Then again, perhaps the first pumpkin spice drink is your harbinger of autumn. In case you are wondering, no, I don’t imbibe in pumpkin spice lattes or pumpkin spice martinis. Yes, I know they are wildly popular. But don’t look to me to embrace all things fall with a frou-frou drink in one hand and a pumpkin in the other. I need both hands for the pumpkin.

That’s not to say that I am without wicked indulgences. I bake a fabulous (if I do say so myself) pumpkin cheesecake every Thanksgiving. And yes, it’s packed with traditional pumpkin pie spices plus a tablespoon of cognac. If you don’t have cognac you can substitute rum.

Anyway, after a summer in shorts and T-shirts, most fall firsts are about cooler temperatures and getting cozy. While I stick to my basic skim-milk-no-foam latte, I do look forward to the first fire in the fireplace. I’m also happy to slide the first plump chicken into the oven to roast. Of course, I’m delighted to bring home the first local apples and bake up something wonderful. I’d be remiss if I didn’t include stirring up the first pots of soup and chili as well as marinara and/or Bolognese.

As much as I love cozy, there is one first I do my best to avoid for as long as possible. That’s the first time I put on socks. As for chilly evenings by the lake, well, I’ve been known to sport naked ankles while wearing a down parka.

Perhaps the toughest fall first decision is WHEN TO TURN ON THE HEAT. I avoid the inevitable acceptance that it is no longer summer or Indian summer or early fall for as long as possible. It was easier when I lived abroad in rented apartments. True or not, the rumor among expatriates was that the Swiss powers-that-be had decreed a standing date. Every October, it might have been the third Monday or the twentieth or sometime around then, the heat came on.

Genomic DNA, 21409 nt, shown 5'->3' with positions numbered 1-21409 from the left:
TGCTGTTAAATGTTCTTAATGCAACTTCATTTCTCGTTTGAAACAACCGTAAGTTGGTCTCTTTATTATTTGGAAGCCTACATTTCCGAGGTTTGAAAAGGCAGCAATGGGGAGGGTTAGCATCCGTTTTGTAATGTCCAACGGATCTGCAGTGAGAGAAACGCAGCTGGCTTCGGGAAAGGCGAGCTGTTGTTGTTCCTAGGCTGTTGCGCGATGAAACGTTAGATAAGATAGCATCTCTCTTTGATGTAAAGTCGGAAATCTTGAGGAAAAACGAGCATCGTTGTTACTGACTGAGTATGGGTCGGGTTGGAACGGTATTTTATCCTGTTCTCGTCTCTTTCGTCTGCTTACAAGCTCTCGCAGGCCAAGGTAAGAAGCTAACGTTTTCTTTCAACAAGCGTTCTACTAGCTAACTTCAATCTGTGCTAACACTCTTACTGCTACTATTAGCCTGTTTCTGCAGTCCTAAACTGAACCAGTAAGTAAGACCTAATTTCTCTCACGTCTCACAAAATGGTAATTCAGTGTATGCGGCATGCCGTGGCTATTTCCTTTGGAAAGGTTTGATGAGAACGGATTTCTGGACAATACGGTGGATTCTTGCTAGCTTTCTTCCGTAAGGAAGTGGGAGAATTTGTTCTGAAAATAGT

September could be record breaking cold or October unseasonably warm; it didn’t matter. The radiator began to clang right on schedule, never a day early and never a day late. Make the mistake of timidly asking for heat before the designated day and the landlord would simply tell you to put on a sweater. Too hot? Well, open the window.

Back in New Hampshire, I have no landlord to regulate the thermostat. My bank balance determines when I finally click the heat on. For now, I’m putting on a sweater.

Have a cozy fall and bon appétit!

Maple-Ginger Apple Crisp

Everyone loves apple crisp and (pardon me while I pat myself on the back) my latest version is incredible! Enjoy!

Serves 8

  • Crumble Topping, recipe follows
  • 2 tablespoons butter
  • 5-6arge, firm-tart apples – I like Granny Smith, peeled and chopped
  • 1 cup raisins
  • 1 (2-inch) piece fresh ginger, peeled and finely chopped
  • 1 teaspoon cinnamon
  • 1/2 teaspoon salt
  • 1/4 teaspoon nutmeg
  • 1/2-3/4 cup (more or less depending on your sweet tooth) maple syrup
  • 2 tablespoons calvados or apple jack or rum

Make the Crumble Topping. Refrigerate the topping while you prepare the fruit.

Preheat the oven to 350 degrees. Generously butter a 2 quart baking dish.

Put the apples, raisins and ginger in a large bowl, sprinkle with the spices and toss to combine. Drizzle with maple syrup and calvados and toss again until well combined.

Transfer the apples to the prepared baking dish and sprinkle with Crumble Topping. Put the dish on a baking sheet to catch any drips and bake for 1 hour or until the top is brown and the apples are tender and bubbly. Serve warm with vanilla or ginger ice cream.

Crumble Topping

  • 1/2 cup flour
  • 1/2 cup light brown sugar
  • 1/2 teaspoon salt
  • 1/2 teaspoon cinnamon
  • 1/2 teaspoon ginger
  • Pinch nutmeg
  • 6 tablespoons (3/4 stick) cold, butter, cut into small pieces
  • 3/4 cup quick-cooking oatmeal

Put the flour, brown sugar, salt and spices in a food processor and pulse to combine. Add the butter and pulse until the mixture resembles coarse corn meal. Add the oatmeal and continue pulsing until the topping comes together in little lumps.

I like to make a triple or quadruple batch of Crumble Topping and freeze the extra. For a last minute dessert, I prep fruit and sprinkle with topping. It’s in the oven in minutes.

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Silver Lining & Hoisin Roasted or Grilled Salmon